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The Voice of Reason

Will you stop drinking bottled beer?

Will you stop drinking bottled beer?   19 members have voted

  1. 1. Will you stop drinking bottled beer?

    • Yes, I Rock with my greeness!
      1
    • No, I dont care about the earth
      3
    • No, because I have to draw the line at beer
      10
    • I will try to drink tap beer, or use a Growler
      5

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18 posts in this topic

I was wondering what the green perspective is on glass bottles?

we know it is a reusable resource, and recyclable and all that, but the process of recycling is very energy intensive. also the process of making glass in the first place is very energy intensive.

there, as of now is no great movement to end the use of glass bottles, but if we are really honest about the environmental impacts of any individually wrapped(or bottled or canned or.....) product.

I say buy bulk... use a growler from your local brewery, but thats just because I love the craft beers.

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We're obviously not going to run out of resources to make glass considering the amount available, but it doesn't make glass any better for the environment. I'd say aluminum cans are much better in terms of recycling than glass bottles so I would use that option instead.

Perhaps a better way to recycle glass bottles would be to simply crush them (more energy efficient than heating them back up) and use them as aggregate in concrete for example. It is used in some marble making and other products as well. Obviously the marble making requires it to be heated back up but at least it can be used I suppose.

Obviously be best option is to just get it from the tap. The next best thing is buy it in bulk (large container).

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Aluminum is the better option, at least in concern of fuel costs for shipping as it weighs less than the similar sized glass container. I recycle everything and all restaurants/bars must recycle in our state now. I don't think bottled beer is going anywhere..

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Aluminum is the better option, at least in concern of fuel costs for shipping as it weighs less than the similar sized glass container. I recycle everything and all restaurants/bars must recycle in our state now. I don't think bottled beer is going anywhere..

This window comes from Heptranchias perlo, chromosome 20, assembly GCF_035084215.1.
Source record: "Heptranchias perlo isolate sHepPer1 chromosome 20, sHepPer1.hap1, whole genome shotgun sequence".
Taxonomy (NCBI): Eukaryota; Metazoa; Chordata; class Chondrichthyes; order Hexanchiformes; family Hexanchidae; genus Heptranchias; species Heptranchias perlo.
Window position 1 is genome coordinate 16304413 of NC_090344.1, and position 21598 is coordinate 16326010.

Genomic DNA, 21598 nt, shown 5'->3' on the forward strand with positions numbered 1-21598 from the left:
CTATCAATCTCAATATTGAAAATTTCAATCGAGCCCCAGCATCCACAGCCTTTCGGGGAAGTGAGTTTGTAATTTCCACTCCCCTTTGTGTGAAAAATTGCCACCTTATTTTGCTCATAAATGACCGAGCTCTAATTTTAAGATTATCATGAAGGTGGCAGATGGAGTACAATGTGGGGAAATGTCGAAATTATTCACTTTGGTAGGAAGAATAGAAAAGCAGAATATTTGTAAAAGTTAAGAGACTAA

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I was wondering what the green perspective is on glass bottles?

we know it is a reusable resource, and recyclable and all that, but the process of recycling is very energy intensive. also the process of making glass in the first place is very energy intensive......

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I have though about this some, but here is the conclusion i have come to. I do make an effort to drink draft beer, however there are very few domestic brands that i enjoy. Therefore, when i go out i tend to frequent places that have a large selection of specialty drafts.

When it comes to home use, I tend to buy bottles. There are virtually no brands that i enjoy that come in cans. However, i always recycle the bottles.

As far as buying local, we have a micro in Nashville called Yazoo that distributes locally that i really enjoy! I try to keep them in my regular rotation of stock.

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Sure. It seems like that should generally be easy enough to do. Of course I've always been more of a vodka person anyhow:)

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The fact is that Stainless Steel kegs are the best way to preserve good beer. Aluminum cans are second place with glass bottles being only superior to wood kegs.

Ultraviolet light is the number 1 enemy of beer. It produces the skunky taste that old beer gets. Oxygen is the second worst enemy. Bottles typically are not filled as full as cans thus allowing head space that allows oxygen to come in contact with the beer. Heat is next, the mass of a keg makes it the winner here. Slow to change in temp. Cans get second because of the symetrical shape that allows them to be in a closer proximity to each other approaching the mass of a keg.

So it boils down to the fact that there is not enough good beer in cans. Fear not that is changing.

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Not a huge beer fan, but if I do drink it, I prefer bottles - cans taste funky to me. I know bottles can be energy-intensive to make. Anybody know side-by-side which consumes more energy overall to manufacture?